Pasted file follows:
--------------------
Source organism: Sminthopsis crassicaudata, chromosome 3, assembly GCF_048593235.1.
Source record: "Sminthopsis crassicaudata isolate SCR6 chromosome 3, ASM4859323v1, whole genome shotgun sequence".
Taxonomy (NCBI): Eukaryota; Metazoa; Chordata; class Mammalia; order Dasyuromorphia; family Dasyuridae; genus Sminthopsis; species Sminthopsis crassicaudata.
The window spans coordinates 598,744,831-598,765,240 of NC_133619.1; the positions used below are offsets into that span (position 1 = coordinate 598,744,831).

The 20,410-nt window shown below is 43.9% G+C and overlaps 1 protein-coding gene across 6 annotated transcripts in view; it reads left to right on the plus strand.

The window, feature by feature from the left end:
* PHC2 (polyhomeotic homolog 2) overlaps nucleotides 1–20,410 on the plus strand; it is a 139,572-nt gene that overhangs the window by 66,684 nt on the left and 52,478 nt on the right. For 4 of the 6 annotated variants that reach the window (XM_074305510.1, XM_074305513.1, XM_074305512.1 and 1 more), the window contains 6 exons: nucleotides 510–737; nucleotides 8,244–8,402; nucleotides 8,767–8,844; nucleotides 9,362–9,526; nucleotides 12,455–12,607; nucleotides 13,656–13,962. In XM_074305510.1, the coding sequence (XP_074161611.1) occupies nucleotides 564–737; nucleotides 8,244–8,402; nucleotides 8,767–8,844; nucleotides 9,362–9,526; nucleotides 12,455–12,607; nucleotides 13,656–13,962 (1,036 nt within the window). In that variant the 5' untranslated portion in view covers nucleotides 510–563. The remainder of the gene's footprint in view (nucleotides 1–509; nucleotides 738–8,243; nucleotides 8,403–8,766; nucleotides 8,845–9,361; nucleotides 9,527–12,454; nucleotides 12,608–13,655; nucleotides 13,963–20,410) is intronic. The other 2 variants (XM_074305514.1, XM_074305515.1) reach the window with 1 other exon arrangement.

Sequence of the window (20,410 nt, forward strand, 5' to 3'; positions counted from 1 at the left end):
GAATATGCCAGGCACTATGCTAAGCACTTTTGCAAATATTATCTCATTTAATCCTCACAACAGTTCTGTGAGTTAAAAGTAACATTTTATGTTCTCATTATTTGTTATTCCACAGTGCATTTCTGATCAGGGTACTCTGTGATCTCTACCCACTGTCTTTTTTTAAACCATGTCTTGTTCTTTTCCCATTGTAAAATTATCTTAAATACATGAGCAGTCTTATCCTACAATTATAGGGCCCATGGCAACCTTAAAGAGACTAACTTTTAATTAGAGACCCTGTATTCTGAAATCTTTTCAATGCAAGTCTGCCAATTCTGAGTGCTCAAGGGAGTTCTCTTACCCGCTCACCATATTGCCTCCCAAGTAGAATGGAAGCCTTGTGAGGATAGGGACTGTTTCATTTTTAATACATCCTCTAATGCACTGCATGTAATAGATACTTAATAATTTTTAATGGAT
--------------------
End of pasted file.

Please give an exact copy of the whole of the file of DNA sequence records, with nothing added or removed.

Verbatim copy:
Source organism: Sminthopsis crassicaudata, chromosome 3, assembly GCF_048593235.1.
Source record: "Sminthopsis crassicaudata isolate SCR6 chromosome 3, ASM4859323v1, whole genome shotgun sequence".
Taxonomy (NCBI): Eukaryota; Metazoa; Chordata; class Mammalia; order Dasyuromorphia; family Dasyuridae; genus Sminthopsis; species Sminthopsis crassicaudata.
The window spans coordinates 598,744,831-598,765,240 of NC_133619.1; the positions used below are offsets into that span (position 1 = coordinate 598,744,831).

The 20,410-nt window shown below is 43.9% G+C and overlaps 1 protein-coding gene across 6 annotated transcripts in view; it reads left to right on the plus strand.

The window, feature by feature from the left end:
* PHC2 (polyhomeotic homolog 2) overlaps nucleotides 1–20,410 on the plus strand; it is a 139,572-nt gene that overhangs the window by 66,684 nt on the left and 52,478 nt on the right. For 4 of the 6 annotated variants that reach the window (XM_074305510.1, XM_074305513.1, XM_074305512.1 and 1 more), the window contains 6 exons: nucleotides 510–737; nucleotides 8,244–8,402; nucleotides 8,767–8,844; nucleotides 9,362–9,526; nucleotides 12,455–12,607; nucleotides 13,656–13,962. In XM_074305510.1, the coding sequence (XP_074161611.1) occupies nucleotides 564–737; nucleotides 8,244–8,402; nucleotides 8,767–8,844; nucleotides 9,362–9,526; nucleotides 12,455–12,607; nucleotides 13,656–13,962 (1,036 nt within the window). In that variant the 5' untranslated portion in view covers nucleotides 510–563. The remainder of the gene's footprint in view (nucleotides 1–509; nucleotides 738–8,243; nucleotides 8,403–8,766; nucleotides 8,845–9,361; nucleotides 9,527–12,454; nucleotides 12,608–13,655; nucleotides 13,963–20,410) is intronic. The other 2 variants (XM_074305514.1, XM_074305515.1) reach the window with 1 other exon arrangement.

Sequence of the window (20,410 nt, forward strand, 5' to 3'; positions counted from 1 at the left end):
GAATATGCCAGGCACTATGCTAAGCACTTTTGCAAATATTATCTCATTTAATCCTCACAACAGTTCTGTGAGTTAAAAGTAACATTTTATGTTCTCATTATTTGTTATTCCACAGTGCATTTCTGATCAGGGTACTCTGTGATCTCTACCCACTGTCTTTTTTTAAACCATGTCTTGTTCTTTTCCCATTGTAAAATTATCTTAAATACATGAGCAGTCTTATCCTACAATTATAGGGCCCATGGCAACCTTAAAGAGACTAACTTTTAATTAGAGACCCTGTATTCTGAAATCTTTTCAATGCAAGTCTGCCAATTCTGAGTGCTCAAGGGAGTTCTCTTACCCGCTCACCATATTGCCTCCCAAGTAGAATGGAAGCCTTGTGAGGATAGGGACTGTTTCATTTTTAATACATCCTCTAATGCACTGCATGTAATAGATACTTAATAATTTTTAATGGAT